A Big Fat, Wealthy Chinese Market, But You Must Produce Locally

China already has the largest middle class of any nation on earth; about 350 million. Within 10 years, the predictions say that number will balloon to over 800 million.
By Rosemary Coates, President of Blue Silk Consulting
November 15, 2012 - SCMR Editorial

I have noticed a remarkable shift in companies’ China strategies over the past 2-3 years.  No, it is not re-shoring or rethinking the decision to locate manufacturing there.  In fact, most of the companies are expanding operations in China.  Why?  Because China is by far, the largest target market on the planet for just about everything.

China already has the largest middle class of any nation on earth; about 350 million.  Within 10 years, the predictions say that number will balloon to over 800 million.  As China industrializes, more people are lifted out of poverty and demanding what we all demand when we have disposable income: cars, electronics, houses, re-modeled kitchens.  Industry demands infrastructure, component parts and automation. This makes China the most attractive market for companies selling just about every kind of product.

But to sell industrial products to industries or to any Chinese government agency or state-owned enterprise (SOE), products are required to be produced locally or have local content.  This means that sellers will have to manufacture inside of China, not just ship there.  This local-content requirement is not much different than the “Buy America Act” requiring US Government agencies to buy American goods when possible.

While it may be popular for Americans and Europeans to talk about re-shoring, in reality, most companies are building even more manufacturing capability in China to take advantage of the burgeoning market and to comply with the “Buy Chinese” policies.  World Class companies look at China as a big, fat target market.

Western companies will continue expansion plans in China but keep a low profile while doing so.  After all, building manufacturing capability in China isn’t a very popular idea in America these days.



About the Author

image
Rosemary Coates
President of Blue Silk Consulting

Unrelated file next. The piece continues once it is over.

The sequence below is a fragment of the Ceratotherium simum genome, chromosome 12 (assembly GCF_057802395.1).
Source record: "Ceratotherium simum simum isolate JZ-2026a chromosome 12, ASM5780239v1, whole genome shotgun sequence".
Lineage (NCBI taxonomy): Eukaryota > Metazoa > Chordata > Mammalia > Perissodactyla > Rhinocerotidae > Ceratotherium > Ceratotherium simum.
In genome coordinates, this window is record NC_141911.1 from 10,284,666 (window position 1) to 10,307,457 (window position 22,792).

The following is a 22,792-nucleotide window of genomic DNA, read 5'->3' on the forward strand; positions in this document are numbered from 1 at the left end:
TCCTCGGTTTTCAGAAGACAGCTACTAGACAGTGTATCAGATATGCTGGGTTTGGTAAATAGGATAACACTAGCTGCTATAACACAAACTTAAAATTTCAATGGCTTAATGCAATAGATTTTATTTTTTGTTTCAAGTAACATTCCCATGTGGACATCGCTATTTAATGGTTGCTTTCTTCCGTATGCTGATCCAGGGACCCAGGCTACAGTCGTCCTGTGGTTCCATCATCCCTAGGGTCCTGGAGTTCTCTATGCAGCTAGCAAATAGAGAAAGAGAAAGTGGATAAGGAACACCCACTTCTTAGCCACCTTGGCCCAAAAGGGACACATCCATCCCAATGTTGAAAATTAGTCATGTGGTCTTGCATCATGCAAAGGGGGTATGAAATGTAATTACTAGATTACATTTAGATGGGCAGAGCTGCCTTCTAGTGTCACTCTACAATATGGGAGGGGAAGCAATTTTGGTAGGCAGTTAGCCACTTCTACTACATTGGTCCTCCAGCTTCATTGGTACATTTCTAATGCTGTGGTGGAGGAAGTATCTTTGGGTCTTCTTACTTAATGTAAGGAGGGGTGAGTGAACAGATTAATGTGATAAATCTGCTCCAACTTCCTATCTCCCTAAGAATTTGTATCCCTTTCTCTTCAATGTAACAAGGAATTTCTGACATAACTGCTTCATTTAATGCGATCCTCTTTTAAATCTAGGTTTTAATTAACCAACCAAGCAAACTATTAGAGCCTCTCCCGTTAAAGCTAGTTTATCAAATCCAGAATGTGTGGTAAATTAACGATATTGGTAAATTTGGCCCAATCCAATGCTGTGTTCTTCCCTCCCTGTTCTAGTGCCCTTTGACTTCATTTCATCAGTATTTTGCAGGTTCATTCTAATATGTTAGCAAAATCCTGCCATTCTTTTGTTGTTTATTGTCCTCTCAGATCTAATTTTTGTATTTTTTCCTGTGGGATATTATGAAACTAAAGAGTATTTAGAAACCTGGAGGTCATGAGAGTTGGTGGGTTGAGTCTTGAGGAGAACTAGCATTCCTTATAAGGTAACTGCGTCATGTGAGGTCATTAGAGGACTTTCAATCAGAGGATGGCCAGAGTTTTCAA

Ms. Coates is the Executive Director of the Reshoring Institute and the President of Blue Silk Consulting, a Global Supply Chain consulting firm. She is a best-selling author of: 42 Rules for Sourcing and Manufacturing in China and 42 Rules for Superior Field Service and The Reshoring Guidebook. Ms. Coates lives in Silicon Valley and has worked with over 80 clients worldwide. She is also an Expert Witness for legal cases involving global supply chain matters. She is passionate about Reshoring.

Subscribe to Logistics Management magazine

Subscribe today. It's FREE!
Get timely insider information that you can use to better manage your
entire logistics operation.
Start your FREE subscription today!

Recent Entries

When it comes to the chances of the December 31, 2015 Positive Train Control (PTC) deadline being extended, something which railroads say is badly needed, it appears they need to be prepared to be disappointed. That was the chief takeaway of a statement from Sarah Feinberg, acting administrator of the United States Department of Transportation’s Federal Railroad Administration (FRA).

It’s said that innovation will lead the economy out of its current funk. But how does an organization become a perpetually innovative company? That’s one of the questions Kai Engel and his co-authors at A.T. Kearney set out to answer in their new book Masters Of Innovation.

At $2.843, the average price per gallon was down 1.6 cents, following last week’s 1.1 cent drop and a cumulative 7.1 cent cumulative drop over the last five weeks.

LM Group News Editor Jeff Berman caught up with UPS Freight President Jack Holmes at the National Shippers Strategic Transportation Council’s (NASSTRAC) Annual Conference and Exhibition. Berman and Holmes spoke about various aspects of the less-than-truckload sector (LTL), as well as related freight transportation news and trends.

In the third-party logistics (3PL) sector, the ongoing trend of merger and acquisition (M&A) activity never seems to take a break. That is apparent in recent weeks alone, with XPO Logistics recent acquisition of Norbert Dentressangle for $3.53 billion, Echo Global Logistics scooping up Command Transportation for $420 million, and Kuehne+Nagel buying ReTrans for an undisclosed sum.

Article Topics

Blogs · Global · Procurement · Trade · All topics

About the Author

Patrick Burnson, Executive Editor
Patrick Burnson is executive editor for Logistics Management and Supply Chain Management Review. Patrick covers international trade, global logistics, and supply chain management. He lives and works in San Francisco, providing readers with a Pacific Rim perspective on industry trends and forecasts. Contact Patrick Burnson

Comments

Post a comment
Commenting is not available in this channel entry.